The Advertising Standards Council of India (ASCI) marks 25 years of its existence with a seminar on Thursday in Mumbai.
Never has the ASCI been more needed than today and never has there been more need for the ASCI to change the way they function.
In the early nineties, I worked for STAR TV which had a manual on standards and practices which used to flummox advertisers. Ads which they ran on Dooordarshan, for example, would get rejected by STAR TV’s S&P. A notable example was a commercial for Ponds’ Age Defying Complex which was trapped by S&P as they wanted the claims made in the TVC substantiated by third party, independent research. (Incidentally, I was the salesman on this transaction, dealing with R Gowthaman, now managing director, Mindshare India, and the client was Neeraj Chandra, now Britannia’s vice president and chief operating officer).
It was the FIRST Unilever ad being aired on Channel [V], if memory serves me right, and all of us involved were in a tizzy, spending an extraordinary amount of time convincing STAR’s S&P in Hong Kong that, a) the claims were substantiable and, b) it was far too expensive to get independent third party validation of the claim.
All this BEFORE the ad was allowed to be aired. Compare this with the current situation and the ASCI. The ASCI constitution and the regulations make the organisation a reactive, rather than a proactive, body. ASCI receives complaints from members of the public, NGOs and from competing brands and then goes on to decide on the merits of the case.
Unfortunately, by this time, in most erring instances, the damage has been done. An extract from the ASCI site tells the story:
You will appreciate that if an AD is to be reviewed for its likely impact on the sensibilities of individual viewers of TV, or readers of press publications, we require to convey to the Advertiser concerned, the substantial issues raised in the complaint, in the exact context of the specific Ad, as conveyed by the perception of the complainant, and to elicit the appropriate response by way of comments from the Advertiser.
Only then will the CCC, of the ASCI, be in a position to deliberate meaningfully on the issues involved, and to arrive at a fair and objective conclusion, which would stand the scrutiny of all concerned with the right to freedom of expression, and the freedom of consumers to choose the products /services made available to them in the market-place.
For this we require in each case a clearly readable copy or clipping of the Ad under complaint, with full particulars of name and date of publication, or a printout of an Ad or promotion on a Website or in case of a T.V. Commercial, the channel, date and time or programme of airing, and a description of the contents of the TVC, along with a hard copy of the complete complaint preferably signed by the complainant.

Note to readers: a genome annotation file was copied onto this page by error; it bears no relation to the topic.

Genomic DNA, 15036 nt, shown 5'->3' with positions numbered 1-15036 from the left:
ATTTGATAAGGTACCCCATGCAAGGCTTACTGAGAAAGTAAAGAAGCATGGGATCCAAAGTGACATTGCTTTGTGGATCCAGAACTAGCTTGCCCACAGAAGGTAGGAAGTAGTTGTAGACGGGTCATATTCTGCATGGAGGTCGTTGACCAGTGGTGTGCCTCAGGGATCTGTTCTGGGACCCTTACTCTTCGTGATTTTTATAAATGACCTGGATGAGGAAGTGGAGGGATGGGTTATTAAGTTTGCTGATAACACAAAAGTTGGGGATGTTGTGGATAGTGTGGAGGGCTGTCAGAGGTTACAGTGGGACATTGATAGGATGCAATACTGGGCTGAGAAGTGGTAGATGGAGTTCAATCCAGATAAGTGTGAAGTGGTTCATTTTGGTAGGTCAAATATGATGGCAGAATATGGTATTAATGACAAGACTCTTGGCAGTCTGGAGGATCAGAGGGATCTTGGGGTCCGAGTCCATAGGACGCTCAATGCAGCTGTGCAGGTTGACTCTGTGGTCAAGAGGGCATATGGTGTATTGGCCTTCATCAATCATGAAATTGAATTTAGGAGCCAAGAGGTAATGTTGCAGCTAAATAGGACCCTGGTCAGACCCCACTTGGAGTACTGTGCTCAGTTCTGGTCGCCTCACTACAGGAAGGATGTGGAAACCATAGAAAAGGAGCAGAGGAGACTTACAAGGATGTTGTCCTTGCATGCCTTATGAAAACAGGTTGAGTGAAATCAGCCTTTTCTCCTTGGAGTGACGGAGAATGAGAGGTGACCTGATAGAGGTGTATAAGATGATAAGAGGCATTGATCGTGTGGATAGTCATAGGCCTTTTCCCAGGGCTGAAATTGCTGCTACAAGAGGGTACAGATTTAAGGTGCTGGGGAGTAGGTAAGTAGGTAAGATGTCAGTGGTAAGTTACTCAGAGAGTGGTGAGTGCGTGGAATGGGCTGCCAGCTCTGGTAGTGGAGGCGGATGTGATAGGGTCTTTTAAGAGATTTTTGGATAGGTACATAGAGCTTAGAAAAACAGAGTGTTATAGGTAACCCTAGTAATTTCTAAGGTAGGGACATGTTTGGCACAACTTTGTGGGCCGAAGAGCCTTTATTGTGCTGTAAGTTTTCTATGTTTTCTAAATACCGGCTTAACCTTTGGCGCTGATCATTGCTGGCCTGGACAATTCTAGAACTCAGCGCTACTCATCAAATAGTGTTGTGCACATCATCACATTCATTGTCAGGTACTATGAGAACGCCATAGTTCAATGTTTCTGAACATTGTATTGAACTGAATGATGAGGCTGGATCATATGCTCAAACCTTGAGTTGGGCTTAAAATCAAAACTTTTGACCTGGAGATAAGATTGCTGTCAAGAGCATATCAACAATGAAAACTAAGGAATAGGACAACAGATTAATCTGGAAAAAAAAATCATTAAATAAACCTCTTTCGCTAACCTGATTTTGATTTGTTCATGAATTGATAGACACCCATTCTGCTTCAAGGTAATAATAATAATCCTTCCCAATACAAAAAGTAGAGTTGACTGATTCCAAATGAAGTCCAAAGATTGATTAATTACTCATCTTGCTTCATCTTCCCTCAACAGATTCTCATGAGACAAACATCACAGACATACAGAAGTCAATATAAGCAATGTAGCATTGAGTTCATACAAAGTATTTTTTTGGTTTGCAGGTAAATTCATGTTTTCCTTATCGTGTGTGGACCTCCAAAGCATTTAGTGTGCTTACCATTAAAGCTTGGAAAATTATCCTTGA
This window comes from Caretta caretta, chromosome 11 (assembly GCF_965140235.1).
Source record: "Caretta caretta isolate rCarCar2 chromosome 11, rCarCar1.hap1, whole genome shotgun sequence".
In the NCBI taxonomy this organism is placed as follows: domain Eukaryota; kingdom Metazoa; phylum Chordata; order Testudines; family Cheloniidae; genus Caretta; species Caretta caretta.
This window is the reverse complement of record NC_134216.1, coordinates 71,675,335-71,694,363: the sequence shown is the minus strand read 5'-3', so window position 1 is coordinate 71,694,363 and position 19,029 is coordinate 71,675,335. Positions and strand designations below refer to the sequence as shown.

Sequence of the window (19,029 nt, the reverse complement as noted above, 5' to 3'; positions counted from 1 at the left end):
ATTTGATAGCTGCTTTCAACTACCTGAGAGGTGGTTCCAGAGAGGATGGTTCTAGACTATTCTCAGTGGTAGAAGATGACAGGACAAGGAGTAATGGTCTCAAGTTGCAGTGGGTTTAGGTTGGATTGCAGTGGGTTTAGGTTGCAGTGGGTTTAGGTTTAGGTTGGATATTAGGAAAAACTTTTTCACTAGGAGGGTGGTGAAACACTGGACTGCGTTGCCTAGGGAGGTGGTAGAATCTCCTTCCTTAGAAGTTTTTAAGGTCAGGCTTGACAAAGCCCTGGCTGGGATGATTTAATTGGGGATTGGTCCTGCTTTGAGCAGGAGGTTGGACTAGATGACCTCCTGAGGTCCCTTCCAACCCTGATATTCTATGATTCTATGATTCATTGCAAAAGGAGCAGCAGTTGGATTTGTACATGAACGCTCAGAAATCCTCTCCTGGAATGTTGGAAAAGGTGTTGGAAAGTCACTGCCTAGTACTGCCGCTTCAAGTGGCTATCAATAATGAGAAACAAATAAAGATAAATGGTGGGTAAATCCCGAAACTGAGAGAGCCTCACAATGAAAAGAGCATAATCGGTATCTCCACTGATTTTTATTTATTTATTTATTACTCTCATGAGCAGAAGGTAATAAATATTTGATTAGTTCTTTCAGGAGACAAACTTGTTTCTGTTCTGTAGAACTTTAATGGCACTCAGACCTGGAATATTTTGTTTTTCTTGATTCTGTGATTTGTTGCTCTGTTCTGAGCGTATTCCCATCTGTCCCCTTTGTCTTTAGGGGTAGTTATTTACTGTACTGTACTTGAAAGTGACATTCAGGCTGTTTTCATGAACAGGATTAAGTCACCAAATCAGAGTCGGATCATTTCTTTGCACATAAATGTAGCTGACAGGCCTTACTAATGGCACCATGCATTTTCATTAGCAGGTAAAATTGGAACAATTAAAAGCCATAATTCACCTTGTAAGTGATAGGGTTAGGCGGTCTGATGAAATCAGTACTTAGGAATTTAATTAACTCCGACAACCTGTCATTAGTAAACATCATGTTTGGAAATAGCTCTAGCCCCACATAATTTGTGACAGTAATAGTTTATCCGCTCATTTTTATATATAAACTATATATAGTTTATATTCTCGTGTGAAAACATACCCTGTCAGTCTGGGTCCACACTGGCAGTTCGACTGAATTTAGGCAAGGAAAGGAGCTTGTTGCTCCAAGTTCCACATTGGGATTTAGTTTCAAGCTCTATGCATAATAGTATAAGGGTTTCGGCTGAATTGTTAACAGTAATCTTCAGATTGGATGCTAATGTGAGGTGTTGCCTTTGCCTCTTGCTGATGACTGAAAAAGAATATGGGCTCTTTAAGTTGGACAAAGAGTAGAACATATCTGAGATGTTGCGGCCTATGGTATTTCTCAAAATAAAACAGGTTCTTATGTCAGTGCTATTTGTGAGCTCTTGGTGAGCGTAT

This might have been appropriate 25 years ago, when the ASCI was formed. This is certainly found wanting in today’s day and age, as the time lag between complaint and decision could be such that the erring campaign had already run its course.
For the ASCI to be (and I use the word carefully; I do not say stay) relevant, the entire process needs to be crunched. In this day and age of near-instant communications, the complaint could be received on e-mail, a conference call could be set up (video conference, if needed) between the committee members and a decision arrived at within 24 hours of release of an offending piece of communication. This must happen for justice to be done.
Too many advertisers take advantage of the slowness (and consequent toothlessness) of the ASCI and play the game knowing that by the time a decision is arrived at, they’re laughing all the way to the bank.
To expect advertisers to self-regulate is a waste of time. In the current environment of hypercompetition, advertisers will look to gain market-share by means fair and foul and a body such as the ASCI would be of immense support to the lay, unsuspecting consumer. Measurement of readership was once an annual exercise, then a six monthly exercise and now a quarterly exercise. Measurement of viewership was once monthly, now weekly (and daily as aMap delivers). These tasks are far more difficult than the one before the ASCI and there is no reason that I can think of that prevents the ASCI from delivering decisions in 24 hours.
If the ASCI wants to continue celebrating anniversaries, it must reinvent itself. It must remember, as the Bhopal judgement yesterday underlined, that justice delayed is justice denied.